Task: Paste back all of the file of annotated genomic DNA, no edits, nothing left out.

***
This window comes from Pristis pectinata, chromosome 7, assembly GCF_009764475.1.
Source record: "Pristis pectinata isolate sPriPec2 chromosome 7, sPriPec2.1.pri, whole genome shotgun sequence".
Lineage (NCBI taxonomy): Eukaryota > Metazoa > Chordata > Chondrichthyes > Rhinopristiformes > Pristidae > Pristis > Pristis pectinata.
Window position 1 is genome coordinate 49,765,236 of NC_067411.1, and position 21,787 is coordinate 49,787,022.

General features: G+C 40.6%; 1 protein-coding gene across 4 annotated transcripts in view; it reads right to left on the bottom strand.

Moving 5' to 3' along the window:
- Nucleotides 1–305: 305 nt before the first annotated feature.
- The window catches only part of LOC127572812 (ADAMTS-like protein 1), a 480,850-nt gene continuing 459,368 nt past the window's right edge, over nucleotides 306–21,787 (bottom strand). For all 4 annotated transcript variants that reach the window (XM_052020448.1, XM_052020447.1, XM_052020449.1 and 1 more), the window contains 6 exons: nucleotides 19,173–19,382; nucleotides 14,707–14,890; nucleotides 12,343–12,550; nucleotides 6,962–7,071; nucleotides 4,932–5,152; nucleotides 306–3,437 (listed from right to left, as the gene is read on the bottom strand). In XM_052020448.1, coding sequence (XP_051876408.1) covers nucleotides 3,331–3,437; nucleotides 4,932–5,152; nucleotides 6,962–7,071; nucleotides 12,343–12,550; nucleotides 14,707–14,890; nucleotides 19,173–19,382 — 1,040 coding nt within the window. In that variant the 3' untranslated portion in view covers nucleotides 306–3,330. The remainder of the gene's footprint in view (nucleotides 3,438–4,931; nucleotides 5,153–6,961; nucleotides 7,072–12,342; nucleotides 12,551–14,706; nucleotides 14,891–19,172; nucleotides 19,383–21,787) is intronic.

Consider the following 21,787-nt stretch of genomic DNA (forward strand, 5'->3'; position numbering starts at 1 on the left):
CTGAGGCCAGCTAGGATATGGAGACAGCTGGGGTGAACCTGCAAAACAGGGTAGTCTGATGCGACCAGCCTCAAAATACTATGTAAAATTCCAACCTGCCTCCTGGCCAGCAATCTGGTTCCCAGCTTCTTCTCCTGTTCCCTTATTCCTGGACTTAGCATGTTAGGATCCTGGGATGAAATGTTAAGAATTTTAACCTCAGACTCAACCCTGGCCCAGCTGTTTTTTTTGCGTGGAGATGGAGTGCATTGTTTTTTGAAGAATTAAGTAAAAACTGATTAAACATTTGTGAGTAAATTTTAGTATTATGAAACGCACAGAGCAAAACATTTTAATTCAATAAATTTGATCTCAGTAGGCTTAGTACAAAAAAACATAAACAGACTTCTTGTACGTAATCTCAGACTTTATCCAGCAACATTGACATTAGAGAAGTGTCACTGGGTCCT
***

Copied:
This window comes from Pristis pectinata, chromosome 7, assembly GCF_009764475.1.
Source record: "Pristis pectinata isolate sPriPec2 chromosome 7, sPriPec2.1.pri, whole genome shotgun sequence".
Lineage (NCBI taxonomy): Eukaryota > Metazoa > Chordata > Chondrichthyes > Rhinopristiformes > Pristidae > Pristis > Pristis pectinata.
Window position 1 is genome coordinate 49,765,236 of NC_067411.1, and position 21,787 is coordinate 49,787,022.

General features: G+C 40.6%; 1 protein-coding gene across 4 annotated transcripts in view; it reads right to left on the bottom strand.

Moving 5' to 3' along the window:
- Nucleotides 1–305: 305 nt before the first annotated feature.
- The window catches only part of LOC127572812 (ADAMTS-like protein 1), a 480,850-nt gene continuing 459,368 nt past the window's right edge, over nucleotides 306–21,787 (bottom strand). For all 4 annotated transcript variants that reach the window (XM_052020448.1, XM_052020447.1, XM_052020449.1 and 1 more), the window contains 6 exons: nucleotides 19,173–19,382; nucleotides 14,707–14,890; nucleotides 12,343–12,550; nucleotides 6,962–7,071; nucleotides 4,932–5,152; nucleotides 306–3,437 (listed from right to left, as the gene is read on the bottom strand). In XM_052020448.1, coding sequence (XP_051876408.1) covers nucleotides 3,331–3,437; nucleotides 4,932–5,152; nucleotides 6,962–7,071; nucleotides 12,343–12,550; nucleotides 14,707–14,890; nucleotides 19,173–19,382 — 1,040 coding nt within the window. In that variant the 3' untranslated portion in view covers nucleotides 306–3,330. The remainder of the gene's footprint in view (nucleotides 3,438–4,931; nucleotides 5,153–6,961; nucleotides 7,072–12,342; nucleotides 12,551–14,706; nucleotides 14,891–19,172; nucleotides 19,383–21,787) is intronic.

Consider the following 21,787-nt stretch of genomic DNA (forward strand, 5'->3'; position numbering starts at 1 on the left):
CTGAGGCCAGCTAGGATATGGAGACAGCTGGGGTGAACCTGCAAAACAGGGTAGTCTGATGCGACCAGCCTCAAAATACTATGTAAAATTCCAACCTGCCTCCTGGCCAGCAATCTGGTTCCCAGCTTCTTCTCCTGTTCCCTTATTCCTGGACTTAGCATGTTAGGATCCTGGGATGAAATGTTAAGAATTTTAACCTCAGACTCAACCCTGGCCCAGCTGTTTTTTTTGCGTGGAGATGGAGTGCATTGTTTTTTGAAGAATTAAGTAAAAACTGATTAAACATTTGTGAGTAAATTTTAGTATTATGAAACGCACAGAGCAAAACATTTTAATTCAATAAATTTGATCTCAGTAGGCTTAGTACAAAAAAACATAAACAGACTTCTTGTACGTAATCTCAGACTTTATCCAGCAACATTGACATTAGAGAAGTGTCACTGGGTCCT